President Clinton warned Haiti’s military leaders Tuesday that his patience “has run out” and he no longer will rule out the use of U.S. military force to drive them from power.
In a day of saber-rattling apparently intended to increase pressure on the Haitian regime, White House officials told reporters that Clinton is willing to consider a U.S. attack to topple the junta if stepped-up economic sanctions fail to do the job.
No military action has been approved or planned, aides added. But even their guarded talk of military action as a possible option caused alarm among some in Congress and in the Pentagon.
“We are doing our best to avoid dealing with the military option,” Clinton said in an appearance at a televised conference here sponsored by Cable News Network. “We have not decided to use force--all I am saying is, we cannot afford to rule it out any longer.”
Asked whether his patience with the stalemate in Haiti had run out, the President replied, “It has run out--and maybe we have let it run on a little too long.”
Earlier, a White House official underscored the shift in the U.S. posture, saying, “What has changed is . . . our willingness to put it (military action) in the option category where we weren’t talking about it before.”
The reaction in Congress and the Pentagon was sharp. Senate Majority Leader George J. Mitchell (D-Me.), usually a stalwart presidential ally, quickly said military action in Haiti would be “neither wise nor prudent.”
At the Pentagon, where Defense Secretary William J. Perry publicly has dismissed the idea of military intervention in Haiti, a senior officer called it “stupid.”
White House officials spent much of the day scrambling to squelch reports that Clinton was planning an immediate military move--while still seeking to convey the more subtle message that the President might consider such action later. “The President hasn’t made a decision. It doesn’t mean planning has been stepped up. He has not threatened military action,” one official said.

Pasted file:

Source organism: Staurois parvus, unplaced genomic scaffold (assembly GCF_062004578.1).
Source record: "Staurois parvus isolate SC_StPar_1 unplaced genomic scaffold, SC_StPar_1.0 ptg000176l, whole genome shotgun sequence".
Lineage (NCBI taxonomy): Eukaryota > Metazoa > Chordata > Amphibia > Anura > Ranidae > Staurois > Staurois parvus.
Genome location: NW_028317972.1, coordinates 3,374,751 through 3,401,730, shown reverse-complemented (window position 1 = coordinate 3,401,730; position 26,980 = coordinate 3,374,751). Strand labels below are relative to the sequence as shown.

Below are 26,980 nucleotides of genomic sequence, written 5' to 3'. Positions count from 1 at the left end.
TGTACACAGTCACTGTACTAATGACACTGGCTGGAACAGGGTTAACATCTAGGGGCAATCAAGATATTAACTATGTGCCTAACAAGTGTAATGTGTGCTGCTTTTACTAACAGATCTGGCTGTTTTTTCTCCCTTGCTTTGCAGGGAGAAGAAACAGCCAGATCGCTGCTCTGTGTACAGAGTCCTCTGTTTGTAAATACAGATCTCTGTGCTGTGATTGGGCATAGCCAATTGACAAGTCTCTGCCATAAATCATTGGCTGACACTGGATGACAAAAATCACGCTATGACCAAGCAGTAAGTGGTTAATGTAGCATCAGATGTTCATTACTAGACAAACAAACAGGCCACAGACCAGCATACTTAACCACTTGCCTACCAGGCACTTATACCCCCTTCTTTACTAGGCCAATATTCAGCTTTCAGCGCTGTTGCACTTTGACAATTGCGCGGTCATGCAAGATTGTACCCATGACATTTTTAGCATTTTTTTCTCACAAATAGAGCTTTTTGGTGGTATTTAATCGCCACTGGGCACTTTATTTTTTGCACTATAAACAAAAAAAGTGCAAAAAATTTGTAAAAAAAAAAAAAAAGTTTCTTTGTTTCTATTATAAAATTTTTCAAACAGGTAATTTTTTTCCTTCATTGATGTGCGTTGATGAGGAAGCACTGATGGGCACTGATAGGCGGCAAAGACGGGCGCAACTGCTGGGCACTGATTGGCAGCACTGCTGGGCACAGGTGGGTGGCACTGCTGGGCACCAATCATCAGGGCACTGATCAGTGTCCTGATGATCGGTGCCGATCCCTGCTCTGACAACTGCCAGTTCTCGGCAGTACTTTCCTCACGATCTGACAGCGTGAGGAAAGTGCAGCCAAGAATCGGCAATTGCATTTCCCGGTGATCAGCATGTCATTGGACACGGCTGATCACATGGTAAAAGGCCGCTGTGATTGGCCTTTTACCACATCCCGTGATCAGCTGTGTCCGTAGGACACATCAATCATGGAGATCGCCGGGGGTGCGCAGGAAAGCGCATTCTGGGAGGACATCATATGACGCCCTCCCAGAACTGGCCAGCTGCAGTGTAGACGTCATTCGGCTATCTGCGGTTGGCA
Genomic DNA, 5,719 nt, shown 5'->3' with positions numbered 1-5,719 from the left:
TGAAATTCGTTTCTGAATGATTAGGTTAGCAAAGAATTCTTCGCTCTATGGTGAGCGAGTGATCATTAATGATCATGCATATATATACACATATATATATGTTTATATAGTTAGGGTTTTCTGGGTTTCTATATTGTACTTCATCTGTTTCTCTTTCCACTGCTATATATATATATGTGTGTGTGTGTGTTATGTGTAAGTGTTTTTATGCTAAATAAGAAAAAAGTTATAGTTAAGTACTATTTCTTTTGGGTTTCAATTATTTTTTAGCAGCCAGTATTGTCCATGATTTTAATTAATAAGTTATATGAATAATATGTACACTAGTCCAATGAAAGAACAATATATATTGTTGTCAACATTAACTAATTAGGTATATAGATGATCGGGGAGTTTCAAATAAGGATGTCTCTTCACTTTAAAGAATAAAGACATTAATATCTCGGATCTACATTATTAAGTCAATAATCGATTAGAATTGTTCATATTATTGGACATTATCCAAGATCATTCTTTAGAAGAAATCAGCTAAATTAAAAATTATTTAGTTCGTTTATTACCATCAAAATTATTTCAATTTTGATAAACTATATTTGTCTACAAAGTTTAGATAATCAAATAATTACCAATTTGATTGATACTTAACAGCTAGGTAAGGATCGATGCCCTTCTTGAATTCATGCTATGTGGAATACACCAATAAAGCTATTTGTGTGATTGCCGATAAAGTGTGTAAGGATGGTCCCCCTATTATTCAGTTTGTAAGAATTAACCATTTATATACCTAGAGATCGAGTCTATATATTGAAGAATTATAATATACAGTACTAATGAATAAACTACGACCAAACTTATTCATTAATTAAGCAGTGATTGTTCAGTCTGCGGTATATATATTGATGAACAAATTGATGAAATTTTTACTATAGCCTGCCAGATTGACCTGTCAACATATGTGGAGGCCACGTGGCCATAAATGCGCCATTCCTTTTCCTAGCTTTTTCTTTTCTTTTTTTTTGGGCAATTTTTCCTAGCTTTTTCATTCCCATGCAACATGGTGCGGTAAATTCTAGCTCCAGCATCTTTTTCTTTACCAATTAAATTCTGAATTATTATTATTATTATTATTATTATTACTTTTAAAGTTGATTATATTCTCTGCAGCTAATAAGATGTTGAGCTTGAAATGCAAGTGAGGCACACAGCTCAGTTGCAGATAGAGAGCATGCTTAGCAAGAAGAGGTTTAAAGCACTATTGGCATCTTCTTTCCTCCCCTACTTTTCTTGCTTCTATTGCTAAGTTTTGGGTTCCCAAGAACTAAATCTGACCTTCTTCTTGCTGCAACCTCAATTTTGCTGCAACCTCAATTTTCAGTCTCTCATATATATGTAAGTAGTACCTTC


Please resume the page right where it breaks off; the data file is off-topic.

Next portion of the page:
At a closed briefing for the Senate Foreign Relations Committee, Deputy Secretary of State Strobe Talbott and Deputy National Security Adviser Samuel R. Berger said the Administration hopes that new sanctions against Haiti will compel the military regime to give up power.
“They outlined a series of options to us,” said Sen. Claiborne Pell (D-R.I.), the committee’s chairman. “Nothing has been ruled out, but no plans have been made for the use of force as of now.”
Haiti’s military seized power in 1991, overthrowing the island republic’s first elected president, Jean-Bertrand Aristide, who now lives in exile in Washington.
After abortive attempts to negotiate a compromise between Aristide and the military, a wave of gruesome murders of Aristide supporters in Haiti and increasing complaints from liberal Democrats in Congress, Clinton has returned to a policy of increasing pressure on the regime in Port-au-Prince.
In the short term, the policy focuses on a proposal for a total trade embargo presented to the U.N. Security Council on Tuesday.
“The people now in charge of Haiti have thwarted democracy,” Clinton said in his appearance on CNN, “and it is wrong and we’ve go to do something about it.”